One of the main functions of computers is to automate rote tasks, yet the task of filling out the same basic information over and over seems to be part and parcel of using computers--or at least, the Internet. Practically every Web site wants your name, rank, and serial number before it will let you do anything. 2424 Software's FillPerfect Automatic Form Filler ($25, 15-day free trial) aims to automate and simplify that task, and goes far beyond the relatively simple autofill some browsers offer.
To begin with, FillPerfect allows you to create any number of profiles (and lets you copy data from one to start another, so you only need to tweak things as needed), and each profile is fairly rich in data. You can store multiple employers, schools, references, phone numbers, and more. A completely filled-out profile would be a treasure trove for any identity thief, but FillPerfect promises all data is stored locally and nothing is transmitted to the Internet but the data entered into forms, which you can see and verify before you click "send." Multiple profiles allow you to fill out different data for different needs; you may have one preferred e-mail address for job applications and another for subscriptions to mailing lists, or you may have a set of references for your work in one field and a different set for another.
FillPerfect is heavily focused on job seekers. It includes quick links to sites such as Monster.com, and many of the pages and fields in the profile allow you to specify such items as your preferred working hours and desired salary. FillPerfect is useful to anyone who finds themselves re-entering their personal data over and over, but its focus on employment data helps give it a well defined target audience.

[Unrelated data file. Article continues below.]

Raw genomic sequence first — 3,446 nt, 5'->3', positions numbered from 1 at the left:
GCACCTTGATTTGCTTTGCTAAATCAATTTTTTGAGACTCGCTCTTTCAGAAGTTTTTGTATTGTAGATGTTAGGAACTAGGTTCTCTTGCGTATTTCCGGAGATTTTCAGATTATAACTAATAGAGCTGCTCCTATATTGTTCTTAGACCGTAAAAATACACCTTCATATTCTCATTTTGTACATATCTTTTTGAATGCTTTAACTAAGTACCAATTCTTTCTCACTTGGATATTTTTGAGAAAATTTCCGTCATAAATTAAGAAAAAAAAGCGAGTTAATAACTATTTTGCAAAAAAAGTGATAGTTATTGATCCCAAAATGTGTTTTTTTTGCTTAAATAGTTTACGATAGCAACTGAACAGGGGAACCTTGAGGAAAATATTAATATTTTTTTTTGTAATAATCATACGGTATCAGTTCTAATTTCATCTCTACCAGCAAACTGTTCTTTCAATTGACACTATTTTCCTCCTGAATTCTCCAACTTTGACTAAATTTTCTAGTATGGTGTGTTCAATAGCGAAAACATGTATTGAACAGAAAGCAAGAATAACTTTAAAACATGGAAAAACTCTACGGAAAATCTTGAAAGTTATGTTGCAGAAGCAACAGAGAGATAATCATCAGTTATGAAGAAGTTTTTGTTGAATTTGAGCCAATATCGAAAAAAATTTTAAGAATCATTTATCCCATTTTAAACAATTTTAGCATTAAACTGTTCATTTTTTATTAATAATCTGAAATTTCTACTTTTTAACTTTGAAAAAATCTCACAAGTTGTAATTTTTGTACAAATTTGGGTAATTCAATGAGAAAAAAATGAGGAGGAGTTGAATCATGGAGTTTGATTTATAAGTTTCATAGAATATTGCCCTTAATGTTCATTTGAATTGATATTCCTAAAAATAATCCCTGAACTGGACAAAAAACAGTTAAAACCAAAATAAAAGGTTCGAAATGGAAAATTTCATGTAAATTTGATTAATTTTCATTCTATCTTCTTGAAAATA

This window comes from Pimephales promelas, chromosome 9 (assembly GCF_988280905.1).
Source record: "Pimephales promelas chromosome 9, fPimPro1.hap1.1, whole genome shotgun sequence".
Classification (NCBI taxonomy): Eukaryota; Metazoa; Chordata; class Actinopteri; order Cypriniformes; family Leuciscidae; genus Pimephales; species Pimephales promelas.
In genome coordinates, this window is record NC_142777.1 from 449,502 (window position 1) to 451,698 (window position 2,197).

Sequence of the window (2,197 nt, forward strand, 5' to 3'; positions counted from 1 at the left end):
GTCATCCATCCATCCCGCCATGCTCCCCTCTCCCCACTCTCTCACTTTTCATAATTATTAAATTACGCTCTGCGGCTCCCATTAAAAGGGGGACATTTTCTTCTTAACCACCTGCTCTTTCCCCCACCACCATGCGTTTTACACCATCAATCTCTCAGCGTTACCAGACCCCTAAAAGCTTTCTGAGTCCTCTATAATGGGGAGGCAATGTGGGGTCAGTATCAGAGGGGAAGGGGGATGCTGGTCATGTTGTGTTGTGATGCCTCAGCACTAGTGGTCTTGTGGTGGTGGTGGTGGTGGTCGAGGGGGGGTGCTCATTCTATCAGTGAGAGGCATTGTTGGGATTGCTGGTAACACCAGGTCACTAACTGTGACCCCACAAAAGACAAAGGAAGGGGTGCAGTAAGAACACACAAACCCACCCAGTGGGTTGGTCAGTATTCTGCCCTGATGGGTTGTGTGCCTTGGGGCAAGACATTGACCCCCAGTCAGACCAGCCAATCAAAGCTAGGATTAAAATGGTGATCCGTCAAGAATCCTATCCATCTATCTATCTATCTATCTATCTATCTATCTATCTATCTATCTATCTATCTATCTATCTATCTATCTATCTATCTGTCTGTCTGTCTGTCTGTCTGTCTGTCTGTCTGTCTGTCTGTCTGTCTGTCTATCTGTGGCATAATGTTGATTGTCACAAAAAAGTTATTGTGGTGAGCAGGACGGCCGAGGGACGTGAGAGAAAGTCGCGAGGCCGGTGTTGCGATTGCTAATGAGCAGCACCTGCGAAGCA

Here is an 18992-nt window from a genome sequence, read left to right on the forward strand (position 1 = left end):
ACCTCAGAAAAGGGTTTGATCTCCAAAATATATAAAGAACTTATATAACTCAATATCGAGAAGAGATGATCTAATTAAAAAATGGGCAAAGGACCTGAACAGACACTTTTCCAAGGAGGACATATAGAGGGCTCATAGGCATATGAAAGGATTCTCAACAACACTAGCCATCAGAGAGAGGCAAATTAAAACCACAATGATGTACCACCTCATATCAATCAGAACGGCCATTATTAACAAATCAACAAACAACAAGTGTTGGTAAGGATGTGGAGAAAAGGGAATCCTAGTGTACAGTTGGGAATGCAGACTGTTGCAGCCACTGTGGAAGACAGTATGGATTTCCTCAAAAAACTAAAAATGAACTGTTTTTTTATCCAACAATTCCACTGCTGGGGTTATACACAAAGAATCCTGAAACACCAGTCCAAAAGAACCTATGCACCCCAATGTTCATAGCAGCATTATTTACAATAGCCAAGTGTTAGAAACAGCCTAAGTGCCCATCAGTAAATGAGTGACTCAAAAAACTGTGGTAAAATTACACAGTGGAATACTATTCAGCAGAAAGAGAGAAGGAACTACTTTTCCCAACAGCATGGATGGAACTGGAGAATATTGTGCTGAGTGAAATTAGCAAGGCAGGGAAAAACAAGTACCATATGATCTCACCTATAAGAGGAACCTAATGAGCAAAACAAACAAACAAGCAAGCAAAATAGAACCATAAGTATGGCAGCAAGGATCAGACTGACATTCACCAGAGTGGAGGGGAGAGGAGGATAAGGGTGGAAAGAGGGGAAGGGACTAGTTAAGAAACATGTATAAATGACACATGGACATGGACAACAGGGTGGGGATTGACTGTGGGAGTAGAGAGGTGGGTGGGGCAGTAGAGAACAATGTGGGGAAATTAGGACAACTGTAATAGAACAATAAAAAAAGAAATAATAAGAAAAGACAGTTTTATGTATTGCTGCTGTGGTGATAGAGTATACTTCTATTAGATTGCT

In my experience, FillPerfect worked pretty well. It's not possible to test every site and every form, but in the places I visited, the Autofill button worked correctly for nearly all fields in which I'd filled in data. Those fields it failed to fill were highlighted in yellow, making it easy to see what needed to be done by hand. Further, even when it does not automatically fill the fields, FillPerfect allows you to easily drag-and-drop data elements from the side bar to a waiting field.
I'm always nervous about having so much personal data stored in one single file, whether or not it's shared over the Internet. The data is not encrypted (you do not need to enter a password to load up FillPerfect), so it is exposed to any security hole or other user on your computer. This is true of all data, of course, but having so many eggs in one basket makes it a tempting target. In addition, I experienced a few user interface quirks (vanishing controls, which re-appeared on restart), which were not fatal but which were still annoying. And FillPerfect is Internet Explorer-only; I prefer Firefox (and my time spent using IE to test FillPerfect reminded me why).
Whether FillPerfect is worth it for you is really a factor of time. Think about how much your time is worth per hour, and about how long it takes to fill out a form, and then consider how many forms you're likely to need to fill over the next year. If this works out to more than twenty-five dollars, FillPerfect is probably a good investment.